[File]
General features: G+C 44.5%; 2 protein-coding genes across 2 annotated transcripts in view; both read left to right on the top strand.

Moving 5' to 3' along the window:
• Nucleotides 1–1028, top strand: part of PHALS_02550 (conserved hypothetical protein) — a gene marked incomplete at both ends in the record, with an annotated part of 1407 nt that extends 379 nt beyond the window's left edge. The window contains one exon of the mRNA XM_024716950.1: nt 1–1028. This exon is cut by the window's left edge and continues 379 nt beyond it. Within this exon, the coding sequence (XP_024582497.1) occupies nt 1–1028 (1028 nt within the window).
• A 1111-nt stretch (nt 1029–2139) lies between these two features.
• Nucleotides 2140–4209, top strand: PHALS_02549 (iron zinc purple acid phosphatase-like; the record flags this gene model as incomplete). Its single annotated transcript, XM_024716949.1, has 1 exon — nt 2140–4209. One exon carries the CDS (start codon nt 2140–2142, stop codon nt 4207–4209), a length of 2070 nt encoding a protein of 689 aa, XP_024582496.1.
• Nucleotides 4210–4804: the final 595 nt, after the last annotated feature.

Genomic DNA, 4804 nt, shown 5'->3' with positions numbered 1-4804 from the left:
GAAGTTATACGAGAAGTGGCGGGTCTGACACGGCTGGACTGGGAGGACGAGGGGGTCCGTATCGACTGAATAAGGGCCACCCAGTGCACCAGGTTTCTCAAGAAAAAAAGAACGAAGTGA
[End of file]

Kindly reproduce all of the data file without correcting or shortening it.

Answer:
General features: G+C 44.5%; 2 protein-coding genes across 2 annotated transcripts in view; both read left to right on the top strand.

Moving 5' to 3' along the window:
• Nucleotides 1–1028, top strand: part of PHALS_02550 (conserved hypothetical protein) — a gene marked incomplete at both ends in the record, with an annotated part of 1407 nt that extends 379 nt beyond the window's left edge. The window contains one exon of the mRNA XM_024716950.1: nt 1–1028. This exon is cut by the window's left edge and continues 379 nt beyond it. Within this exon, the coding sequence (XP_024582497.1) occupies nt 1–1028 (1028 nt within the window).
• A 1111-nt stretch (nt 1029–2139) lies between these two features.
• Nucleotides 2140–4209, top strand: PHALS_02549 (iron zinc purple acid phosphatase-like; the record flags this gene model as incomplete). Its single annotated transcript, XM_024716949.1, has 1 exon — nt 2140–4209. One exon carries the CDS (start codon nt 2140–2142, stop codon nt 4207–4209), a length of 2070 nt encoding a protein of 689 aa, XP_024582496.1.
• Nucleotides 4210–4804: the final 595 nt, after the last annotated feature.

Genomic DNA, 4804 nt, shown 5'->3' with positions numbered 1-4804 from the left:
GAAGTTATACGAGAAGTGGCGGGTCTGACACGGCTGGACTGGGAGGACGAGGGGGTCCGTATCGACTGAATAAGGGCCACCCAGTGCACCAGGTTTCTCAAGAAAAAAAGAACGAAGTGA